Overall, there is a feeling that government tinkering with the statutory retirement age and provisions for early retirement do not tackle the wider issue of how to creates the necessary framework for people to be able to decide the timing of their retirement themselves.
The manager of a Belgian pension sums up this feeling: “I think there is a huge gap between that straightforward statement that higher retirement age equals less pensions and more contributions and the expectations of people that they will enjoy a long retirement period with a good living standard after a stressing career.
“Raising retirement age should imply that flexible formulas are developed that do not really fit into our mental schemes – part time, moving from executive to advisory role, taking a lower salary. The retirement age should be an individual choice, with people being more aware of and bearing the cost of their decisions, and ideally building the necessary savings during their careers to be able to enjoy decent living conditions at retirement.”
Building the necessary savings is the second topic of our poll. How is it to be done? If young people do not belong to a company or industrywide pension scheme, should they be encouraged to pay money into a personal pension plan of their own?
Here, pension fund managers take issue with EFRP chairman Alan Pickering, whose advice was “No”. A substantial majority (74%) said they would advise young people in that position to start saving through a pension plan.
We also wondered what was turning young people away from personal pensions. Was it the inflexibility of the benefits, notably the requirement to buy an annuity? Was it the high investment risk or was it the high management charges?
Most managers (61%) feel that high management charges are the biggest drawback to a personal pension. More than half (56%) think that the inflexibility is a disincentive to save. “The obligation to purchase an annuity, with the capital being lost to the provider after a spouse has passed away, is an anachronism and is fundamentally wrong,” says one pension fund manager. Only a minority (30%) feel that risk is a factor.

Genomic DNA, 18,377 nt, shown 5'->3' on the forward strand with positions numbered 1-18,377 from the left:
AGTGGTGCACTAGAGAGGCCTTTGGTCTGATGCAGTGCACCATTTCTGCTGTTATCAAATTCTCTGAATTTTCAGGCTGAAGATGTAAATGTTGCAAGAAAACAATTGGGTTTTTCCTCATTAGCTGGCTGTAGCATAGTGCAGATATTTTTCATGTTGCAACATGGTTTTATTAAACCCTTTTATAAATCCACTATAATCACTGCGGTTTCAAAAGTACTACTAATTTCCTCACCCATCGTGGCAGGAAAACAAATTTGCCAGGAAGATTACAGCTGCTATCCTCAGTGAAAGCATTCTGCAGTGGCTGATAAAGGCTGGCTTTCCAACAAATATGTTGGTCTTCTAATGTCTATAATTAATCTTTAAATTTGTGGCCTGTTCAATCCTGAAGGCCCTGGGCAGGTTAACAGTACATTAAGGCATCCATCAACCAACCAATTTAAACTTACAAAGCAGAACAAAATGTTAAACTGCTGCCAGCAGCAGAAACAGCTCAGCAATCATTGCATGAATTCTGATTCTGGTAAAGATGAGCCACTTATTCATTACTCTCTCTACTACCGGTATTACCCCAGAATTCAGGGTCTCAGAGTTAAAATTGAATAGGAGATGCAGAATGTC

Some cite the lack of accurate or useful information. “There is very little knowledge about these pension schemes. Lots of people are already contributing to third pillar pension schemes without knowing what they are actually investing in or what the costs are,” says one manager.
But perhaps the most withering observation comes from the manager of a Swedish pension fund. “There are better forms of retirement saving than a pension,” he says.
With this thought in mind, we asked which alternative forms of personal investment were likely to grow in importance in the next five years: investment in property (including home ownership) mutual funds, bonds, and equities. There is a clear preference for mutual funds, which are backed by a substantial majority (87%) of managers. This is followed by property (61%) bonds (52%) and equities (35%). Other unprompted asset classes are cash and alternative investments.
If people are more likely to save for retirement other than through a pension perhaps the tax authorities should level the playing field and grant all forms of personal investment the same tax-favoured status as pension? However this proposal receives only limited support (43%).
Clearly one theme unites both topics of this month’s Off The Record – people’s lack of awareness of both private and public pension provision. A UK pension fund manager is scathing: “Education on personal finances – savings, mortgages, pensions and loans – should form part of schools’ education programme. The lack of understanding of the implications of the under provision in pensions or the true cost of loans among the wider public is shocking.”
The manager of a Portuguese pension fund is equally forthright. “The main issue is to educate people and make them understand that the ‘welfare state can no longer cope with old age retirement. That’s why people have to start saving for retirement at an early age and follow somewhat the American model.”
Well, we asked and you told us.